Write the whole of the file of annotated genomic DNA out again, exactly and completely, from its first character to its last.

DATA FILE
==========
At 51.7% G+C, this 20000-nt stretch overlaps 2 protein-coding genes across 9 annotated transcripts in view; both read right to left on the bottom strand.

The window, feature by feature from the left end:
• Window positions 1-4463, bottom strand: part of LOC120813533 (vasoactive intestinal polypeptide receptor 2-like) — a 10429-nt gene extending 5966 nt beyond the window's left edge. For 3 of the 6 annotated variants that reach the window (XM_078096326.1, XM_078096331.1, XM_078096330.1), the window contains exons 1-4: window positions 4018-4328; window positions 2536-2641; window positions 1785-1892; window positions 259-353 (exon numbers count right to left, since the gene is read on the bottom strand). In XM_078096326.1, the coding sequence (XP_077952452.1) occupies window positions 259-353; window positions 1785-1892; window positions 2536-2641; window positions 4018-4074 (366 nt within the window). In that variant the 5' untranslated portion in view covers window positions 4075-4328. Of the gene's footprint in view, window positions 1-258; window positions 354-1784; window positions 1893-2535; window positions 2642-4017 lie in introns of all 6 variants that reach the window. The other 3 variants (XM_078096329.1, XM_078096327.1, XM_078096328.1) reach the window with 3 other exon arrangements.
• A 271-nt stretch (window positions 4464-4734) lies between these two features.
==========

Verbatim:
At 51.7% G+C, this 20000-nt stretch overlaps 2 protein-coding genes across 9 annotated transcripts in view; both read right to left on the bottom strand.

The window, feature by feature from the left end:
• Window positions 1-4463, bottom strand: part of LOC120813533 (vasoactive intestinal polypeptide receptor 2-like) — a 10429-nt gene extending 5966 nt beyond the window's left edge. For 3 of the 6 annotated variants that reach the window (XM_078096326.1, XM_078096331.1, XM_078096330.1), the window contains exons 1-4: window positions 4018-4328; window positions 2536-2641; window positions 1785-1892; window positions 259-353 (exon numbers count right to left, since the gene is read on the bottom strand). In XM_078096326.1, the coding sequence (XP_077952452.1) occupies window positions 259-353; window positions 1785-1892; window positions 2536-2641; window positions 4018-4074 (366 nt within the window). In that variant the 5' untranslated portion in view covers window positions 4075-4328. Of the gene's footprint in view, window positions 1-258; window positions 354-1784; window positions 1893-2535; window positions 2642-4017 lie in introns of all 6 variants that reach the window. The other 3 variants (XM_078096329.1, XM_078096327.1, XM_078096328.1) reach the window with 3 other exon arrangements.
• A 271-nt stretch (window positions 4464-4734) lies between these two features.